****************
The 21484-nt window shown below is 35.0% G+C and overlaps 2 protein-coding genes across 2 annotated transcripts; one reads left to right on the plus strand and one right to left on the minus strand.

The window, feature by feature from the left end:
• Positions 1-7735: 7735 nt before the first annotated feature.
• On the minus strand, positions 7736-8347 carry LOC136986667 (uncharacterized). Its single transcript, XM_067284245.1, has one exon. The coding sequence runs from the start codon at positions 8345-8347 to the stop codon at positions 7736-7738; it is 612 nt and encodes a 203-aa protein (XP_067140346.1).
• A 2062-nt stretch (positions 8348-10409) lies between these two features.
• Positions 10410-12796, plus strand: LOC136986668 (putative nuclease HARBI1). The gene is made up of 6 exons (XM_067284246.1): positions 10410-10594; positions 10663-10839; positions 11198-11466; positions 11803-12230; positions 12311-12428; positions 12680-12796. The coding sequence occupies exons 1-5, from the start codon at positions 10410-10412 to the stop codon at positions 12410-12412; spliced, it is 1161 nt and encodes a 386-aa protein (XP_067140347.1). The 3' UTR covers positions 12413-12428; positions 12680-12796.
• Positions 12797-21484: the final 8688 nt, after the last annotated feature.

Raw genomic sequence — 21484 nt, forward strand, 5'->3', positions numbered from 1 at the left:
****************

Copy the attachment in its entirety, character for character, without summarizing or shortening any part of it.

The 21484-nt window shown below is 35.0% G+C and overlaps 2 protein-coding genes across 2 annotated transcripts; one reads left to right on the plus strand and one right to left on the minus strand.

The window, feature by feature from the left end:
• Positions 1-7735: 7735 nt before the first annotated feature.
• On the minus strand, positions 7736-8347 carry LOC136986667 (uncharacterized). Its single transcript, XM_067284245.1, has one exon. The coding sequence runs from the start codon at positions 8345-8347 to the stop codon at positions 7736-7738; it is 612 nt and encodes a 203-aa protein (XP_067140346.1).
• A 2062-nt stretch (positions 8348-10409) lies between these two features.
• Positions 10410-12796, plus strand: LOC136986668 (putative nuclease HARBI1). The gene is made up of 6 exons (XM_067284246.1): positions 10410-10594; positions 10663-10839; positions 11198-11466; positions 11803-12230; positions 12311-12428; positions 12680-12796. The coding sequence occupies exons 1-5, from the start codon at positions 10410-10412 to the stop codon at positions 12410-12412; spliced, it is 1161 nt and encodes a 386-aa protein (XP_067140347.1). The 3' UTR covers positions 12413-12428; positions 12680-12796.
• Positions 12797-21484: the final 8688 nt, after the last annotated feature.

Raw genomic sequence — 21484 nt, forward strand, 5'->3', positions numbered from 1 at the left: